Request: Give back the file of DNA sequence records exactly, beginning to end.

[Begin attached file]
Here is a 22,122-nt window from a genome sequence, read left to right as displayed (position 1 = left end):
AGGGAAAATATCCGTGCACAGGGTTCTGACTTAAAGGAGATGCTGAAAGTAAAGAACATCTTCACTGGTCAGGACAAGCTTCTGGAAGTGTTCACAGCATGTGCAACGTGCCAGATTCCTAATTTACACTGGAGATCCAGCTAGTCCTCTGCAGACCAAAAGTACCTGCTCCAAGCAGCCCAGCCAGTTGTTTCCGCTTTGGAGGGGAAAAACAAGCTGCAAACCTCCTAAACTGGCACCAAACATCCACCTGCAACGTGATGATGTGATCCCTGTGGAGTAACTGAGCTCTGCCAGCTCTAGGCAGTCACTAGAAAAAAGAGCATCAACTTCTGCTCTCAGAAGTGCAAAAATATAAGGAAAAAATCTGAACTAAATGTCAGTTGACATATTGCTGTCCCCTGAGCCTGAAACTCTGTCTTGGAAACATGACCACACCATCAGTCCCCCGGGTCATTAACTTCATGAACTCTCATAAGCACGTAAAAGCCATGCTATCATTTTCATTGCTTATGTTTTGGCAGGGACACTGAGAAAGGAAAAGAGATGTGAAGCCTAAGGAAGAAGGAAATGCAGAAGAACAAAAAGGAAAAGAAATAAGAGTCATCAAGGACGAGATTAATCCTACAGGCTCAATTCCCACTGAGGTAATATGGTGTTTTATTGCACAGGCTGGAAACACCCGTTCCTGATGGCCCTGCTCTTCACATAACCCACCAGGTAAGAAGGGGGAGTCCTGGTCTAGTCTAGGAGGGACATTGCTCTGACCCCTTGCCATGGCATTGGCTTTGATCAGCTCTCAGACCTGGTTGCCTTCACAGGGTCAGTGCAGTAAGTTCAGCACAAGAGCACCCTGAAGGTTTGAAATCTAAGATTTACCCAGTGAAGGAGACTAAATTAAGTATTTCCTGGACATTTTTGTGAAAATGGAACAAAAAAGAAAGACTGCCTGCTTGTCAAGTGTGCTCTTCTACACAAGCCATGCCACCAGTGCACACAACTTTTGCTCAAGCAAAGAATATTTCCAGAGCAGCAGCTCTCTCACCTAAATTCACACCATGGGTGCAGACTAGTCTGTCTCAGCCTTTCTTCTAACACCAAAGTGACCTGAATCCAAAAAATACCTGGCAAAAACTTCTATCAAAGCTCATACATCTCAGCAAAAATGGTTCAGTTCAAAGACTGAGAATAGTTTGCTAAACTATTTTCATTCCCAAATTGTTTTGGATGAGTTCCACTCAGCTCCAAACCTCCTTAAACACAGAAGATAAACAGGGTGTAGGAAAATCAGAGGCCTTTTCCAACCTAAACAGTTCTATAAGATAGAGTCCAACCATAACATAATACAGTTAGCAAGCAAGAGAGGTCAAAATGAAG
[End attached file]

Here is a 22,122-nt window from a genome sequence, read left to right as displayed (position 1 = left end):
AGGGAAAATATCCGTGCACAGGGTTCTGACTTAAAGGAGATGCTGAAAGTAAAGAACATCTTCACTGGTCAGGACAAGCTTCTGGAAGTGTTCACAGCATGTGCAACGTGCCAGATTCCTAATTTACACTGGAGATCCAGCTAGTCCTCTGCAGACCAAAAGTACCTGCTCCAAGCAGCCCAGCCAGTTGTTTCCGCTTTGGAGGGGAAAAACAAGCTGCAAACCTCCTAAACTGGCACCAAACATCCACCTGCAACGTGATGATGTGATCCCTGTGGAGTAACTGAGCTCTGCCAGCTCTAGGCAGTCACTAGAAAAAAGAGCATCAACTTCTGCTCTCAGAAGTGCAAAAATATAAGGAAAAAATCTGAACTAAATGTCAGTTGACATATTGCTGTCCCCTGAGCCTGAAACTCTGTCTTGGAAACATGACCACACCATCAGTCCCCCGGGTCATTAACTTCATGAACTCTCATAAGCACGTAAAAGCCATGCTATCATTTTCATTGCTTATGTTTTGGCAGGGACACTGAGAAAGGAAAAGAGATGTGAAGCCTAAGGAAGAAGGAAATGCAGAAGAACAAAAAGGAAAAGAAATAAGAGTCATCAAGGACGAGATTAATCCTACAGGCTCAATTCCCACTGAGGTAATATGGTGTTTTATTGCACAGGCTGGAAACACCCGTTCCTGATGGCCCTGCTCTTCACATAACCCACCAGGTAAGAAGGGGGAGTCCTGGTCTAGTCTAGGAGGGACATTGCTCTGACCCCTTGCCATGGCATTGGCTTTGATCAGCTCTCAGACCTGGTTGCCTTCACAGGGTCAGTGCAGTAAGTTCAGCACAAGAGCACCCTGAAGGTTTGAAATCTAAGATTTACCCAGTGAAGGAGACTAAATTAAGTATTTCCTGGACATTTTTGTGAAAATGGAACAAAAAAGAAAGACTGCCTGCTTGTCAAGTGTGCTCTTCTACACAAGCCATGCCACCAGTGCACACAACTTTTGCTCAAGCAAAGAATATTTCCAGAGCAGCAGCTCTCTCACCTAAATTCACACCATGGGTGCAGACTAGTCTGTCTCAGCCTTTCTTCTAACACCAAAGTGACCTGAATCCAAAAAATACCTGGCAAAAACTTCTATCAAAGCTCATACATCTCAGCAAAAATGGTTCAGTTCAAAGACTGAGAATAGTTTGCTAAACTATTTTCATTCCCAAATTGTTTTGGATGAGTTCCACTCAGCTCCAAACCTCCTTAAACACAGAAGATAAACAGGGTGTAGGAAAATCAGAGGCCTTTTCCAACCTAAACAGTTCTATAAGATAGAGTCCAACCATAACATAATACAGTTAGCAAGCAAGAGAGGTCAAAATGAAG